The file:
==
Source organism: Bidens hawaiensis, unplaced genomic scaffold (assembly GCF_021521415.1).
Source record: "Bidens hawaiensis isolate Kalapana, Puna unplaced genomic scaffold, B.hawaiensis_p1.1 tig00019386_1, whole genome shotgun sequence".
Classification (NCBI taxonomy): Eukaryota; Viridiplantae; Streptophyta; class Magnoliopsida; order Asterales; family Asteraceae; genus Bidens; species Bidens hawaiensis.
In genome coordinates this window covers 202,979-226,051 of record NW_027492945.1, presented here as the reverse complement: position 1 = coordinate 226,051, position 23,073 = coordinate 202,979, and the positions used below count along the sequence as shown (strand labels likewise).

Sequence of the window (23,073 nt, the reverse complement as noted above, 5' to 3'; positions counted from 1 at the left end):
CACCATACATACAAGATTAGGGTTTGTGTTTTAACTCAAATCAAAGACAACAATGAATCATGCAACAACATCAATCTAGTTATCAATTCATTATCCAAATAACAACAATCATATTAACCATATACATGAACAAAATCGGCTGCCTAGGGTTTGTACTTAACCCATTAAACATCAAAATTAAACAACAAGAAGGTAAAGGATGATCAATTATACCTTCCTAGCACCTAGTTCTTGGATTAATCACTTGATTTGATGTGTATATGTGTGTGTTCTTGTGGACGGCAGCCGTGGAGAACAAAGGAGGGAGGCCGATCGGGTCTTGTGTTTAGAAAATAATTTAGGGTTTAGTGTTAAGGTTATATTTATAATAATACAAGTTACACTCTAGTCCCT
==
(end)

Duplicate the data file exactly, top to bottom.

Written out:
Source organism: Bidens hawaiensis, unplaced genomic scaffold (assembly GCF_021521415.1).
Source record: "Bidens hawaiensis isolate Kalapana, Puna unplaced genomic scaffold, B.hawaiensis_p1.1 tig00019386_1, whole genome shotgun sequence".
Classification (NCBI taxonomy): Eukaryota; Viridiplantae; Streptophyta; class Magnoliopsida; order Asterales; family Asteraceae; genus Bidens; species Bidens hawaiensis.
In genome coordinates this window covers 202,979-226,051 of record NW_027492945.1, presented here as the reverse complement: position 1 = coordinate 226,051, position 23,073 = coordinate 202,979, and the positions used below count along the sequence as shown (strand labels likewise).

Sequence of the window (23,073 nt, the reverse complement as noted above, 5' to 3'; positions counted from 1 at the left end):
CACCATACATACAAGATTAGGGTTTGTGTTTTAACTCAAATCAAAGACAACAATGAATCATGCAACAACATCAATCTAGTTATCAATTCATTATCCAAATAACAACAATCATATTAACCATATACATGAACAAAATCGGCTGCCTAGGGTTTGTACTTAACCCATTAAACATCAAAATTAAACAACAAGAAGGTAAAGGATGATCAATTATACCTTCCTAGCACCTAGTTCTTGGATTAATCACTTGATTTGATGTGTATATGTGTGTGTTCTTGTGGACGGCAGCCGTGGAGAACAAAGGAGGGAGGCCGATCGGGTCTTGTGTTTAGAAAATAATTTAGGGTTTAGTGTTAAGGTTATATTTATAATAATACAAGTTACACTCTAGTCCCT